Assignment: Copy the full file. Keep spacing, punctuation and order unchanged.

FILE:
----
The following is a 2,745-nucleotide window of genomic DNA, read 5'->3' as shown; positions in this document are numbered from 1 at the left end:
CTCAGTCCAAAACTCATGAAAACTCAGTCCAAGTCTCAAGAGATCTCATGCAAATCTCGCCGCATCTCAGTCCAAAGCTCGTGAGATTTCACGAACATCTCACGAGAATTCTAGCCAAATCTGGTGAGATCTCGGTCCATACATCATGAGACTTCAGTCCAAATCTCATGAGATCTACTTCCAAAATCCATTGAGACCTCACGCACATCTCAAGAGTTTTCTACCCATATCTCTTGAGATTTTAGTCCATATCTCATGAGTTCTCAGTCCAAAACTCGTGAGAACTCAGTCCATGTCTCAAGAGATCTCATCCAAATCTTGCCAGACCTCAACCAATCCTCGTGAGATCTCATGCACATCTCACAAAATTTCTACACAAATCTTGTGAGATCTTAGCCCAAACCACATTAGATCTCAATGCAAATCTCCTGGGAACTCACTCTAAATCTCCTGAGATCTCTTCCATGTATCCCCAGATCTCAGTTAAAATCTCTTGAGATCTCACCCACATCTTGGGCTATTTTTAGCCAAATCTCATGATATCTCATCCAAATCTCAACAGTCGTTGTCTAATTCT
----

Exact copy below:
The following is a 2,745-nucleotide window of genomic DNA, read 5'->3' as shown; positions in this document are numbered from 1 at the left end:
CTCAGTCCAAAACTCATGAAAACTCAGTCCAAGTCTCAAGAGATCTCATGCAAATCTCGCCGCATCTCAGTCCAAAGCTCGTGAGATTTCACGAACATCTCACGAGAATTCTAGCCAAATCTGGTGAGATCTCGGTCCATACATCATGAGACTTCAGTCCAAATCTCATGAGATCTACTTCCAAAATCCATTGAGACCTCACGCACATCTCAAGAGTTTTCTACCCATATCTCTTGAGATTTTAGTCCATATCTCATGAGTTCTCAGTCCAAAACTCGTGAGAACTCAGTCCATGTCTCAAGAGATCTCATCCAAATCTTGCCAGACCTCAACCAATCCTCGTGAGATCTCATGCACATCTCACAAAATTTCTACACAAATCTTGTGAGATCTTAGCCCAAACCACATTAGATCTCAATGCAAATCTCCTGGGAACTCACTCTAAATCTCCTGAGATCTCTTCCATGTATCCCCAGATCTCAGTTAAAATCTCTTGAGATCTCACCCACATCTTGGGCTATTTTTAGCCAAATCTCATGATATCTCATCCAAATCTCAACAGTCGTTGTCTAATTCT